As the fall semester heralds in the academic year, I’ve been thinking about the canon as of late, particularly that of the U.S., and why the canon must evolve. So many voices have been left out, and the “reigning” voices shape a skewed version of history and truth itself. I’ve invited Bakar Wilson and Robin Ford, both writers and professors at colleges which are part of The City University of New York system, to discuss Race and Academia, bringing popular culture into the classroom and their breakthrough moments in teaching. Check out their advice on designing an inclusive syllabus for your class.—Rosebud Ben-Oni
Rosebud Ben-Oni: How do you bring the creative side of writing and pop culture into your standard composition class? What creative aspects do you bring to the classroom that helps them engage the texts in a more fulfilling way?
Robin Ford: Interestingly, my Intro to Literature class produced the most creative final projects. More creative than my Pop Culture class, which I thought would have had more creative ones since they have more leeway with their assignments. I gave them three choices for their final assignment: 1) Do a regular literary analysis paper, you know, go to the library, get scholarly sources, etc. and analyze an aspect of the text they chose; 2) Write an Annotated Bibliography/Filmography where they examine other texts that relate to the primary text, for example some of the stories we read have been made into movies, so they could use film adaptations as well as secondary sources; and 3) Re-imagine the story. Take it and rewrite it in some major way so it demonstrates your understanding of the story and/or author.
Bakar Wilson: Which short stories were they doing?
RF: The standard ones: Charlotte Perkins Gilman’s “The Yellow Wallpaper,” W. W. Jacobs’s “The Monkey’s Paw,” Raymond Carver’s “Little Things,” Ernest Hemingway’s “Cat in the Rain” …
BW: So works you’d consider part of the mainstream canon?
RF: Yea, and a couple of more contemporary ones. We read Woody Allen’s “The Whore of Mensa.” So I was trying to give them a chronology of where short fiction had come from. This was also the end of the semester and we had already read The Bluest Eye, Oedipus, the graphic novel Persepolis. But one student got so into Raymond Carver’s “Little Things” that she couldn’t choose between the literary analysis and re-imagining the story. I tried to convince her not to take on too much and just choose one, but she got so into her research on Carver that she ended up reading his wife’s book on him, and several of his other story collections, on top of her regular secondary sources. She ended up creating this artifact: a bunch of old documents that would have belonged to Carver, like a high school diploma, marriage certificate, birth certificate, Alcoholic Anonymous meeting flyers, a flask, put them in a box along with her journal. The journal was written as if she had bought Carver’s home and found all his old documents and things up in the attic, and became so interested in knowing who had lived in her home before her that she did research on him. So the story was a kind of creative biography of Carver.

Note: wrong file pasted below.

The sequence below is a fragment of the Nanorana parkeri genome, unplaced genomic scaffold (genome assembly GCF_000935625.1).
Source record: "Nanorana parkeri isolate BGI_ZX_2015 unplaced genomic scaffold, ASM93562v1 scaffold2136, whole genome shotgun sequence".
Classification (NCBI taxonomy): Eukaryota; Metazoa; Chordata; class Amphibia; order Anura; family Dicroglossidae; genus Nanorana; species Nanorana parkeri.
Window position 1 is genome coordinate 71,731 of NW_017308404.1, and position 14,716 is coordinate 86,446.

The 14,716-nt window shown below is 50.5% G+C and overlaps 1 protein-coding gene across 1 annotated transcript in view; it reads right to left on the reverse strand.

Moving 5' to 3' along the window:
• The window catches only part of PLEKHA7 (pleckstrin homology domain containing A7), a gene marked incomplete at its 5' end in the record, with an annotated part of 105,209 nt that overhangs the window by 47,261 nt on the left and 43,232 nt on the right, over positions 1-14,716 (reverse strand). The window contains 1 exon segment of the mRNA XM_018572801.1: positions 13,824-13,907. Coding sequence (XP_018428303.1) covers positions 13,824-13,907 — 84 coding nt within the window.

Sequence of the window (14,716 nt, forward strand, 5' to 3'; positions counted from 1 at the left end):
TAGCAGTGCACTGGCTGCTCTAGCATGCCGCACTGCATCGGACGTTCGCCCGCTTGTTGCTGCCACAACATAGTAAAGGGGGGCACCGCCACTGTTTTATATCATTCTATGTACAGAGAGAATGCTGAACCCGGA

BW: Really! Wow!
RF: Yea, it blew my mind! She got an A+. Her paper was the best thing she had written all semester. Not just strongly researched, but well written. She included an old pack of cigarettes, and even made up fake award certificates for the awards he won during his life.
BW: Crazy! She went all out.
RF: I think leaving it open to the students, and encouraging them to be as creative as possible within the requirements. She still did a literary analysis, but the way she did it was so individual to her, I don’t think she would have done anything nearly so detailed and thoughtful if I had just said write a paper.
BW: That’s so cool that this happened. Those experiences are very rare, where they are so inspired by the work that they go that far. So I used QuestLove’s essays on how hip-hop killed Black America, which he published on Vulture. It is a series of six essays on how hip-hop has become the ubiquitous signifier of Black American culture and music, and how in music and fashion when you think hip hop, you think of Black culture. As opposed to before when there was Jazz, Blues, R&B, there were all these other genres and more diverse representation of Black culture, where as now there’s not, there’s just hip-hop. My feeling about teaching composition, we’ve talked about this before, you can bring in almost anything as long as it engages them, and with this, a lot of the class was really engaged with the essays, because they are kids of this culture. At one point I was asking them, “Who are you listening to now,” and of course, they are naming people I’ve never heard of before.